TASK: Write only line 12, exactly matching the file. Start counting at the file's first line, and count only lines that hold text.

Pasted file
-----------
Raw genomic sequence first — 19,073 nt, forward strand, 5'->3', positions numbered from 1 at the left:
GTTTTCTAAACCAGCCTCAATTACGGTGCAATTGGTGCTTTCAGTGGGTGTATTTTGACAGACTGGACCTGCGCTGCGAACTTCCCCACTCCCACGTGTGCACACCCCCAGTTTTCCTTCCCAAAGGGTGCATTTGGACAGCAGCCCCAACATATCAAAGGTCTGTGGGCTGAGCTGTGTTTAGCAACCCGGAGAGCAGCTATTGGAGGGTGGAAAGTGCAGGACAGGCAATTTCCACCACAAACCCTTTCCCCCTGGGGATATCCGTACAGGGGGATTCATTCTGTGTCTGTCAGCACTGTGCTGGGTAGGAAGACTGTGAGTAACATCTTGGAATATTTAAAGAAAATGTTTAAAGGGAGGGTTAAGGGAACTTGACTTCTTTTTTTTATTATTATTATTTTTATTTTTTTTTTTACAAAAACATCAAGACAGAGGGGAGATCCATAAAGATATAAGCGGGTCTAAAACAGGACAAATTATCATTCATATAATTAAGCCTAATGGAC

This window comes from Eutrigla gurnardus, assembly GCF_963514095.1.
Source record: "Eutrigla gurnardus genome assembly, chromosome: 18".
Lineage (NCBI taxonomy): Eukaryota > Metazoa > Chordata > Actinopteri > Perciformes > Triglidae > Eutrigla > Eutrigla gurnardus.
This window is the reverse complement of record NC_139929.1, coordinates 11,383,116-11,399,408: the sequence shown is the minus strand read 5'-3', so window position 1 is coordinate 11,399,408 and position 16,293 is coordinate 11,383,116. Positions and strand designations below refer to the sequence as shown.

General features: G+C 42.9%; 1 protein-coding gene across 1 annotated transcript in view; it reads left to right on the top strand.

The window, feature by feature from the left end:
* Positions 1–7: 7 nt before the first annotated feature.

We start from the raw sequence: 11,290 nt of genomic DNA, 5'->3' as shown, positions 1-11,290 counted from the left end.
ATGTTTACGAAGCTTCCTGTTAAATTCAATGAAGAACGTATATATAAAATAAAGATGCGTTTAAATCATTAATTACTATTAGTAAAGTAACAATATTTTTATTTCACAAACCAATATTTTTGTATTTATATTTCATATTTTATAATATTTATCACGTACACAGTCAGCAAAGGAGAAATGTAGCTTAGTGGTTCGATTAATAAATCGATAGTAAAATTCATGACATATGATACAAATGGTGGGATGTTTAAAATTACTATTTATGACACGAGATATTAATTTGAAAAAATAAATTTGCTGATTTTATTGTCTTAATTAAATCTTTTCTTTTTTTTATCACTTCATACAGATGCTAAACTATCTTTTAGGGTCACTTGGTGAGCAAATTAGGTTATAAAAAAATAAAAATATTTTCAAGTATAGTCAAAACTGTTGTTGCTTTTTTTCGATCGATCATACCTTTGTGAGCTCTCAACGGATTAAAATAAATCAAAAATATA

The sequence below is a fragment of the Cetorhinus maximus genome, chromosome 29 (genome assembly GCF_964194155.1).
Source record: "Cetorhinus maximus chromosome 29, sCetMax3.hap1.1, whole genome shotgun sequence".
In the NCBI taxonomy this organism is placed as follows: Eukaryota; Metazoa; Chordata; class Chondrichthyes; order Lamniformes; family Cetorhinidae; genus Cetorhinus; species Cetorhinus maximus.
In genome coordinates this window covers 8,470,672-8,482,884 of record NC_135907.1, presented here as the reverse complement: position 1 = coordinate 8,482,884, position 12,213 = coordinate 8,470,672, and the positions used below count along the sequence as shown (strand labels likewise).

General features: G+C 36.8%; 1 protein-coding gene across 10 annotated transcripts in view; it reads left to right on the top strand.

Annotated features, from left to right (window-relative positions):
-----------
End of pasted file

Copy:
The sequence below is a fragment of the Cetorhinus maximus genome, chromosome 29 (genome assembly GCF_964194155.1).